Dianny doesn’t want to take over Mom’s business dealing in sex and drugs, or wind up like one of the beings Mom employs. However, with ADHD, anxiety, sensitivity to Oomph, and a gender identity their peers don’t understand, Dianny isn’t doing so well at avoiding that path. Dianny isn’t sure if they are relieved or terrified when they find Mom’s club shut down and swarming with federal agents, but they don’t dare disobey the task given to them by one of Mom’s girls: find their father, who is in a prison half way across the galaxy, and give him the Oomph enhanced artifact that the authorities are after. 

 

 

 

Pronoun Problems

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Aesthetic of Earth Reclaimed

I’m in the midst of revising a novel (Earth Reclaimed) with a non-binary protagonist. Since this work blends high fantasy with solarpunk and has alternates points of view, I choose to write it in third person. However, several of my beta readers and critique partners have been having a hard time adjusting to me using “they/them” as a singular, gender neutral pronoun.

Readers have suggested I switch to first person, or use something like Xe or Ze. Not realizing it was own voices, one reader even questioned if it was necessary to write the character as non-binary. She meant well, but just because there is a non-binary character doesn’t mean the story has to be about being non-binary.

I knew I didn’t want to write this story in first person, and I couldn’t picture this character CIS, but I did briefly consider a different pronoun.

Before making any decisions, I wanted to see how other writers used neutral pronouns, so I read the first two books of the Ardulum series which used two variations of gender neutral pronouns for aliens who had a third gender. It worked great for those alien characters, but would not suit my protagonist or my writing style for two big reasons.

One:

Xe and Ze are not as neutral as they seem at first glance because they lose some of their neutrality when they become possessive. The writer has to make a choice: does Xe become Xer or Xis? In Ardulum, the author choose Zir as the possessive form of Xe, but when read out loud, it still sounds a lot like Xer or Her.

Some non-binary folks, including me, use gendered pronouns. I use she/her because it’s what I grew up using, and I get overwhelmed when I think about telling friends and family I prefer they/them. I don’t think I’ve ever even bothered announcing to most people that I’m non-binary or gender fluid because it’s a conversation that could turn awkward too quickly. Plus, I don’t like labels and boxes. No matter which one you stick on me, what matters is that I know who I am.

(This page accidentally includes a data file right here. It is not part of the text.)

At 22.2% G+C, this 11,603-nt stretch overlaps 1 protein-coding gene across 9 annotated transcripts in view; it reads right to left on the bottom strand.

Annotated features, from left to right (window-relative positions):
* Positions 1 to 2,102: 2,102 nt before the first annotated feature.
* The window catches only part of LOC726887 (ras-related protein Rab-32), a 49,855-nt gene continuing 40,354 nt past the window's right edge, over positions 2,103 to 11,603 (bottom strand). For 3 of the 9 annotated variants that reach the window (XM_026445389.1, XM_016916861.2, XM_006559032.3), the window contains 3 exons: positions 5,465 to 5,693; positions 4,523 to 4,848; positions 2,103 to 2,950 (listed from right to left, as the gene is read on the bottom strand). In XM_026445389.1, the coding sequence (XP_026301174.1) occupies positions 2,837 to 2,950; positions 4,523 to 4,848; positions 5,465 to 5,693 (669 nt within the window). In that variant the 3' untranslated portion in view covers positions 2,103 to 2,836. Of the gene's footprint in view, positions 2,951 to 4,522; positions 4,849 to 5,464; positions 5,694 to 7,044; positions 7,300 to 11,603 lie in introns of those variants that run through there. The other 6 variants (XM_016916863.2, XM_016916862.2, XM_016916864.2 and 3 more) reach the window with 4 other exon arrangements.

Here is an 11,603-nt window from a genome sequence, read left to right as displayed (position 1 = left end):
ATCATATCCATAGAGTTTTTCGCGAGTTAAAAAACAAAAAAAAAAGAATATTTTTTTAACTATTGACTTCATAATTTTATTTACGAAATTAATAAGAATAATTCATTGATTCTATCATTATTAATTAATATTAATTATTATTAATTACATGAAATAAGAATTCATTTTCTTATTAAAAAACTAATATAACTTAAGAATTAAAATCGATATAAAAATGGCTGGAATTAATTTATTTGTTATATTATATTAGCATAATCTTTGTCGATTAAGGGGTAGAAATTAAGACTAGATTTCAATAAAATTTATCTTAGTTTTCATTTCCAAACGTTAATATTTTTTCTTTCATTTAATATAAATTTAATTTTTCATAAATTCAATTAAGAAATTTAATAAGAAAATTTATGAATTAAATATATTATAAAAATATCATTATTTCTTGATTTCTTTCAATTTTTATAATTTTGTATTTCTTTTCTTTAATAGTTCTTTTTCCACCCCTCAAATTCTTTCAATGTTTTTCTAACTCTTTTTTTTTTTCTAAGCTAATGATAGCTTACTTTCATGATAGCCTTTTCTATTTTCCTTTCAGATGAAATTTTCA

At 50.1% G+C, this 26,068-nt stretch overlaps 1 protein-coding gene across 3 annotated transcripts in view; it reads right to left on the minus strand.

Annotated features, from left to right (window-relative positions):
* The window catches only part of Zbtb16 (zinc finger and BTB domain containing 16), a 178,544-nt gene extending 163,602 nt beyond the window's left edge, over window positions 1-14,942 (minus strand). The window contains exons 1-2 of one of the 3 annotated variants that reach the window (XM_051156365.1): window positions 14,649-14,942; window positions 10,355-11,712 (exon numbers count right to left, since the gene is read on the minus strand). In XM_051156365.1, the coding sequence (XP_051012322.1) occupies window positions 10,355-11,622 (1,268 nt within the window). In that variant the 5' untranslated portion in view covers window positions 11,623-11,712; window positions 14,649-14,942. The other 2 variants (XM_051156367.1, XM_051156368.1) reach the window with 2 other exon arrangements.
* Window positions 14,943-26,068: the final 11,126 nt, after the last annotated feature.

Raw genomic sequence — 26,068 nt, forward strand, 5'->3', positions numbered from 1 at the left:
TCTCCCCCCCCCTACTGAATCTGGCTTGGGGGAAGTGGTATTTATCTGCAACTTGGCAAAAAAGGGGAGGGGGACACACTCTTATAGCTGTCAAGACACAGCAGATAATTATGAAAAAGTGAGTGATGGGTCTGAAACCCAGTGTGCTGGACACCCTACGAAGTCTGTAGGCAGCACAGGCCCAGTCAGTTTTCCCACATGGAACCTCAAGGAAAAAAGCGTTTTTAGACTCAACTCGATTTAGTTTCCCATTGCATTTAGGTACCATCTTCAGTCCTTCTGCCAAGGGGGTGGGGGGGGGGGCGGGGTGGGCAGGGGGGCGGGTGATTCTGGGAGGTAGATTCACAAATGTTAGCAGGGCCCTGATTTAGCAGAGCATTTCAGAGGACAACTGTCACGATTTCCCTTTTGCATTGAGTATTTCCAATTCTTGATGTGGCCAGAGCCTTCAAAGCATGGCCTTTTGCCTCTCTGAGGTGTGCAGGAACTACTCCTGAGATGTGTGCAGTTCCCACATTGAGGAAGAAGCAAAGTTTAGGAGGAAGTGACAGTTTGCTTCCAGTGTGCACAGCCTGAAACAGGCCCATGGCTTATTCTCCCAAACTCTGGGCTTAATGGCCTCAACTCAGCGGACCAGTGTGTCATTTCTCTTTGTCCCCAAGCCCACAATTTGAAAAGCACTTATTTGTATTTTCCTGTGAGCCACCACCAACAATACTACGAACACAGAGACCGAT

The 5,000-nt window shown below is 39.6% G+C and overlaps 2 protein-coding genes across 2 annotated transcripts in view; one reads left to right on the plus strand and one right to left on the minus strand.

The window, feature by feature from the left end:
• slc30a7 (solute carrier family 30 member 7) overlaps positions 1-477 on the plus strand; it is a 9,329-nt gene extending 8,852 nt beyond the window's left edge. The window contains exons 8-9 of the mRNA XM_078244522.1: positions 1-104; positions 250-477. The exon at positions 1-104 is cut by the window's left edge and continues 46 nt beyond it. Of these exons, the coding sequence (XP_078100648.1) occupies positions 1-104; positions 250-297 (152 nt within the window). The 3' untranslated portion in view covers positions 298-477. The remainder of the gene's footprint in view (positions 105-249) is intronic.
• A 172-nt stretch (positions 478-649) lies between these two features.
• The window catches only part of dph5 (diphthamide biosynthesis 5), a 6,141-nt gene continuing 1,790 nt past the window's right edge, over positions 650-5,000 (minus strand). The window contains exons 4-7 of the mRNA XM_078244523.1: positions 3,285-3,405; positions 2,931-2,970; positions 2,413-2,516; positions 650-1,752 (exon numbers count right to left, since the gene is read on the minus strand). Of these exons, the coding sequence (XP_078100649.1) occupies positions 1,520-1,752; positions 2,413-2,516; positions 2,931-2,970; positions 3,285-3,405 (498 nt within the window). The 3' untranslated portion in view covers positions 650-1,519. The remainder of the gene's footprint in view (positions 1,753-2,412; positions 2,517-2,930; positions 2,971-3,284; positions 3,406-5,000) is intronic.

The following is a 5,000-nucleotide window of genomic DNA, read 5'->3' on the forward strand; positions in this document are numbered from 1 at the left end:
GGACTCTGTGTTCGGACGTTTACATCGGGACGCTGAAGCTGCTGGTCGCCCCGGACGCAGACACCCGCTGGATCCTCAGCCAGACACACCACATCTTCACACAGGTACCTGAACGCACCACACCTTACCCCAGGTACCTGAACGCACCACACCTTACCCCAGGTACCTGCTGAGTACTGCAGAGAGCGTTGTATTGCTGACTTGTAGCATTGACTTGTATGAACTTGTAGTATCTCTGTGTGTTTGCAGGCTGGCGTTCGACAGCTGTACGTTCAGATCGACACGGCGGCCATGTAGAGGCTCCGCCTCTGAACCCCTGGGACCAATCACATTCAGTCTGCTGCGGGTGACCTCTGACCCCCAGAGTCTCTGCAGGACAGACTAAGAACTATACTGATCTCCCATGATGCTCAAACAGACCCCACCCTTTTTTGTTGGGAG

Even though Earth Reclaimed is an own voices story, the main character isn’t me. Serena lives in a future and region where gender is fluid and people are not boxed into identifying as men or women. They are also braver and bolder than I am. I wrote my first draft using she/her, and it just didn’t feel right. Serena needed a gender neutral pronoun, and at least to me, they is more neutral than the others.

Two:

Neutrality is not the only reason to choose they. Xe and Ze do not come to me as natural as they does. Growing up, if I didn’t know whether a person was male or female, I would automatically use they/them until I knew whether they were a she or a he.

Back then, I hadn’t heard of words like non-binary or gender fluid. Those terms may have existed, but they weren’t part of my vocabulary.  I was in my later twenties when I discovered those words and thought “that sounds just like me.”

Identifying with the label didn’t lead me to change the pronouns I use, but that doesn’t mean all the non-binary characters I write have to use the same pronouns, especially of the conditions that keep me using she/her don’t exist for them.

When I write a third person, own voices narrative with a non-binary character, I am going to use they/them as a pronoun. Will there confusion in the early drafts? Yes. However, with careful editing, I hope I will be able to write third person, gender neutral they/them without confusing my readers.

ISWSP October Question: #ownvoices?

Insecure Writers Support Group BadgeOctober 4 question – Have you ever slipped any of your personal information into your characters, either by accident or on purpose?

My answer:

Yes, but sometimes it is more intentional than others

While none of my characters are directly based off of my self, many of them share my non-binary gender identity. They struggle with similar mental health issues, like anxiety triggered by crowds or touch. Occasionally, they even like the same things as me, like Star Wars and vegetable gardens.

Of course, there are instances where I write characters that are opposite of me and have almost nothing in common. Sometimes I need to escape my world and truely become someone else while I am writing.

Yet more often than not, it’s hard to fully filter myself from my creations, and when the ones with bits and pieces of me sewn through are more authentic, why bother filtering?

Authenticity is important. Representation is important. My experience with mental health and gender may not quite be like someone else’s, but that is kind of the point, isn’t it?